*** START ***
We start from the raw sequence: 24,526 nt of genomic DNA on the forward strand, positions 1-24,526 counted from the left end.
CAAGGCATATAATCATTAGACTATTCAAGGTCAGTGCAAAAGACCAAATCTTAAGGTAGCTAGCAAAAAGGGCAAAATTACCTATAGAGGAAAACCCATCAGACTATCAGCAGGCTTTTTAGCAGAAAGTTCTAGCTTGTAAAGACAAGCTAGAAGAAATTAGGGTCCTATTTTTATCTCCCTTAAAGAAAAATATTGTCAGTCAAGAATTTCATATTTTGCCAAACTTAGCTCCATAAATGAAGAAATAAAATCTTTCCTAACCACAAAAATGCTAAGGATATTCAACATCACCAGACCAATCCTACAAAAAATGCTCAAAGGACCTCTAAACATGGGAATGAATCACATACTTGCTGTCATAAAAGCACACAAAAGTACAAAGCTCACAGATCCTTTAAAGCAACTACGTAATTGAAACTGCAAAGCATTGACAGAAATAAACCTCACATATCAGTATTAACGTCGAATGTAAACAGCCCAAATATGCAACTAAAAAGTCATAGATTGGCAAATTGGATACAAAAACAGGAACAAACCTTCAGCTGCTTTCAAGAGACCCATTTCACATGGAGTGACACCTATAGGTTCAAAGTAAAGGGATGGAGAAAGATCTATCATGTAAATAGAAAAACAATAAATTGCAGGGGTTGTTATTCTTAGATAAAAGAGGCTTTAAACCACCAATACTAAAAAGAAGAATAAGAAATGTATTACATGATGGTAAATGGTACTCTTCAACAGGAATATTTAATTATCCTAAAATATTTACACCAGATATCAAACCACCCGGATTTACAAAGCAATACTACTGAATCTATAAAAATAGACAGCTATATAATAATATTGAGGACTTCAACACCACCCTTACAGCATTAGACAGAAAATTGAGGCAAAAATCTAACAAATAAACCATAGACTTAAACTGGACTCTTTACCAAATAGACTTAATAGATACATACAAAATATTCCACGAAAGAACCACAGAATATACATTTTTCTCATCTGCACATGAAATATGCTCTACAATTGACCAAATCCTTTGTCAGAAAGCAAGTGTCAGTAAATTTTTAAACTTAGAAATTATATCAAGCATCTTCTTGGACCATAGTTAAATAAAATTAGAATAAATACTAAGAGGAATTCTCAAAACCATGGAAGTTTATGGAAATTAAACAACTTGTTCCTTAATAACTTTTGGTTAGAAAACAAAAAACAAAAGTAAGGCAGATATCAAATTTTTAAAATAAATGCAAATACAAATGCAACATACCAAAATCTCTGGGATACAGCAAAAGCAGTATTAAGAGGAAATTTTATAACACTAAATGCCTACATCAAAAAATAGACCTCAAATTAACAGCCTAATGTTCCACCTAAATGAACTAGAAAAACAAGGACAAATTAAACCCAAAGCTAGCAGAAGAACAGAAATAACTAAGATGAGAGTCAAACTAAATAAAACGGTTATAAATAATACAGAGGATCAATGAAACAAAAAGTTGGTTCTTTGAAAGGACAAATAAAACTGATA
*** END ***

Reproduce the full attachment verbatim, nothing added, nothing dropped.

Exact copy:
We start from the raw sequence: 24,526 nt of genomic DNA on the forward strand, positions 1-24,526 counted from the left end.
CAAGGCATATAATCATTAGACTATTCAAGGTCAGTGCAAAAGACCAAATCTTAAGGTAGCTAGCAAAAAGGGCAAAATTACCTATAGAGGAAAACCCATCAGACTATCAGCAGGCTTTTTAGCAGAAAGTTCTAGCTTGTAAAGACAAGCTAGAAGAAATTAGGGTCCTATTTTTATCTCCCTTAAAGAAAAATATTGTCAGTCAAGAATTTCATATTTTGCCAAACTTAGCTCCATAAATGAAGAAATAAAATCTTTCCTAACCACAAAAATGCTAAGGATATTCAACATCACCAGACCAATCCTACAAAAAATGCTCAAAGGACCTCTAAACATGGGAATGAATCACATACTTGCTGTCATAAAAGCACACAAAAGTACAAAGCTCACAGATCCTTTAAAGCAACTACGTAATTGAAACTGCAAAGCATTGACAGAAATAAACCTCACATATCAGTATTAACGTCGAATGTAAACAGCCCAAATATGCAACTAAAAAGTCATAGATTGGCAAATTGGATACAAAAACAGGAACAAACCTTCAGCTGCTTTCAAGAGACCCATTTCACATGGAGTGACACCTATAGGTTCAAAGTAAAGGGATGGAGAAAGATCTATCATGTAAATAGAAAAACAATAAATTGCAGGGGTTGTTATTCTTAGATAAAAGAGGCTTTAAACCACCAATACTAAAAAGAAGAATAAGAAATGTATTACATGATGGTAAATGGTACTCTTCAACAGGAATATTTAATTATCCTAAAATATTTACACCAGATATCAAACCACCCGGATTTACAAAGCAATACTACTGAATCTATAAAAATAGACAGCTATATAATAATATTGAGGACTTCAACACCACCCTTACAGCATTAGACAGAAAATTGAGGCAAAAATCTAACAAATAAACCATAGACTTAAACTGGACTCTTTACCAAATAGACTTAATAGATACATACAAAATATTCCACGAAAGAACCACAGAATATACATTTTTCTCATCTGCACATGAAATATGCTCTACAATTGACCAAATCCTTTGTCAGAAAGCAAGTGTCAGTAAATTTTTAAACTTAGAAATTATATCAAGCATCTTCTTGGACCATAGTTAAATAAAATTAGAATAAATACTAAGAGGAATTCTCAAAACCATGGAAGTTTATGGAAATTAAACAACTTGTTCCTTAATAACTTTTGGTTAGAAAACAAAAAACAAAAGTAAGGCAGATATCAAATTTTTAAAATAAATGCAAATACAAATGCAACATACCAAAATCTCTGGGATACAGCAAAAGCAGTATTAAGAGGAAATTTTATAACACTAAATGCCTACATCAAAAAATAGACCTCAAATTAACAGCCTAATGTTCCACCTAAATGAACTAGAAAAACAAGGACAAATTAAACCCAAAGCTAGCAGAAGAACAGAAATAACTAAGATGAGAGTCAAACTAAATAAAACGGTTATAAATAATACAGAGGATCAATGAAACAAAAAGTTGGTTCTTTGAAAGGACAAATAAAACTGATA